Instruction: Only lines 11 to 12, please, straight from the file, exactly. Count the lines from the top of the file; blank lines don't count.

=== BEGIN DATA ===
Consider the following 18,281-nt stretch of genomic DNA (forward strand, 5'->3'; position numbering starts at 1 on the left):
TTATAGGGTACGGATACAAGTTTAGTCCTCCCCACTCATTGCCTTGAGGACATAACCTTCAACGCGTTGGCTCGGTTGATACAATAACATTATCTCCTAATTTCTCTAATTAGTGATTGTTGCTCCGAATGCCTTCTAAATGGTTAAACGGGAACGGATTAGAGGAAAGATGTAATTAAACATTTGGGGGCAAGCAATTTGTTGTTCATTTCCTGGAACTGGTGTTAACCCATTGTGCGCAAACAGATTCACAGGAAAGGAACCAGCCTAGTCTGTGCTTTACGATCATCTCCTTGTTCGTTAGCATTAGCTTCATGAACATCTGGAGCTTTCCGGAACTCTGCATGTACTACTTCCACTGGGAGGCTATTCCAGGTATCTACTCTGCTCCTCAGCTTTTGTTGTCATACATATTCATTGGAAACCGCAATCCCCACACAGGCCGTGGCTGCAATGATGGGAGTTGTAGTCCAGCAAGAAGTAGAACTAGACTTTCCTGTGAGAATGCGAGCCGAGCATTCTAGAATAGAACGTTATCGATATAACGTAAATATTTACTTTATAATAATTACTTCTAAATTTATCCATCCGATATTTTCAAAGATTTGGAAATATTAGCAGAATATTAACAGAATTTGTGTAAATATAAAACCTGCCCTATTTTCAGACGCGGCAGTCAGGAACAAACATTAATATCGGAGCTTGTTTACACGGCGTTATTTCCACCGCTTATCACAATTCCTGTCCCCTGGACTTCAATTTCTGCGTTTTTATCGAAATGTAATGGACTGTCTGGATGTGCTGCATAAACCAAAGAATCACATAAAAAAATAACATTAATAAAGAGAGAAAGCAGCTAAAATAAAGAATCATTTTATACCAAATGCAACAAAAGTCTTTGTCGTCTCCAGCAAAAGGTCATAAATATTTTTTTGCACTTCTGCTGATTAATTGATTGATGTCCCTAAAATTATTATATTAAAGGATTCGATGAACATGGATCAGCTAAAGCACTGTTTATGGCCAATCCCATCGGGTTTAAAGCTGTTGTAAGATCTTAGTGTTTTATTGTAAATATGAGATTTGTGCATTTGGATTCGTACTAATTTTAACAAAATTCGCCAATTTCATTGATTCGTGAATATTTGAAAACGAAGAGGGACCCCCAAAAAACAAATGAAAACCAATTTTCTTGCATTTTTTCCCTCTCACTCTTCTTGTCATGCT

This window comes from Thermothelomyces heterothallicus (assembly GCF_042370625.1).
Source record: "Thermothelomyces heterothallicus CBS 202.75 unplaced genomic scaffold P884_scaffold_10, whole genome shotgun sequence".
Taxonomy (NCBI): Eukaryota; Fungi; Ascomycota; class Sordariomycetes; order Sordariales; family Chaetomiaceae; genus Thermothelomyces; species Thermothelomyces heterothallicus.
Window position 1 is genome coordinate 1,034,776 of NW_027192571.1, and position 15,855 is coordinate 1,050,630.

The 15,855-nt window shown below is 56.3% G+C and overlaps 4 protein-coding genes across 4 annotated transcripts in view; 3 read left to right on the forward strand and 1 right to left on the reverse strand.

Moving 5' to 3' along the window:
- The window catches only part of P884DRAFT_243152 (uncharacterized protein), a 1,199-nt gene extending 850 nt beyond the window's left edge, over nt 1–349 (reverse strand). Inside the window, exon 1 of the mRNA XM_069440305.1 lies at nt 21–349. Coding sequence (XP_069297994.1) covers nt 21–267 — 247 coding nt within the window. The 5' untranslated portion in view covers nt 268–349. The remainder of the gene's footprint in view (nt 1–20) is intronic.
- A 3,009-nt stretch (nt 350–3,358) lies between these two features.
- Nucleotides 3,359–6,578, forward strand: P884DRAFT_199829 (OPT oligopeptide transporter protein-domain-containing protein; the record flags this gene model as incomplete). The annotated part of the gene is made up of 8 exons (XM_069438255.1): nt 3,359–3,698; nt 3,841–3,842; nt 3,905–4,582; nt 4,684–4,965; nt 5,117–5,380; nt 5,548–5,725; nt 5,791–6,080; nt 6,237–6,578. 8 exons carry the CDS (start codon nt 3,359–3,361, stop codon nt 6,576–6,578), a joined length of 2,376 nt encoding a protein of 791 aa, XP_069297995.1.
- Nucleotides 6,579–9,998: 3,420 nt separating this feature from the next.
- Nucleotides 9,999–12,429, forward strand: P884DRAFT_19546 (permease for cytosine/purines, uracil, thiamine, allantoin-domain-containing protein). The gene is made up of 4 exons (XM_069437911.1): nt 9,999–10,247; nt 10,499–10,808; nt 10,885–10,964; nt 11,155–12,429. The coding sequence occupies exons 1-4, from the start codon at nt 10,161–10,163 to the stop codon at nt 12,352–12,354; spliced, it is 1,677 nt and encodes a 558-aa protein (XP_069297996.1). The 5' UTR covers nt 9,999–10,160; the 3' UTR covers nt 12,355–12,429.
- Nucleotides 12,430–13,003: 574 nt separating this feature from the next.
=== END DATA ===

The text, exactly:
- Nucleotides 3,359–6,578, forward strand: P884DRAFT_199829 (OPT oligopeptide transporter protein-domain-containing protein; the record flags this gene model as incomplete). The annotated part of the gene is made up of 8 exons (XM_069438255.1): nt 3,359–3,698; nt 3,841–3,842; nt 3,905–4,582; nt 4,684–4,965; nt 5,117–5,380; nt 5,548–5,725; nt 5,791–6,080; nt 6,237–6,578. 8 exons carry the CDS (start codon nt 3,359–3,361, stop codon nt 6,576–6,578), a joined length of 2,376 nt encoding a protein of 791 aa, XP_069297995.1.
- Nucleotides 6,579–9,998: 3,420 nt separating this feature from the next.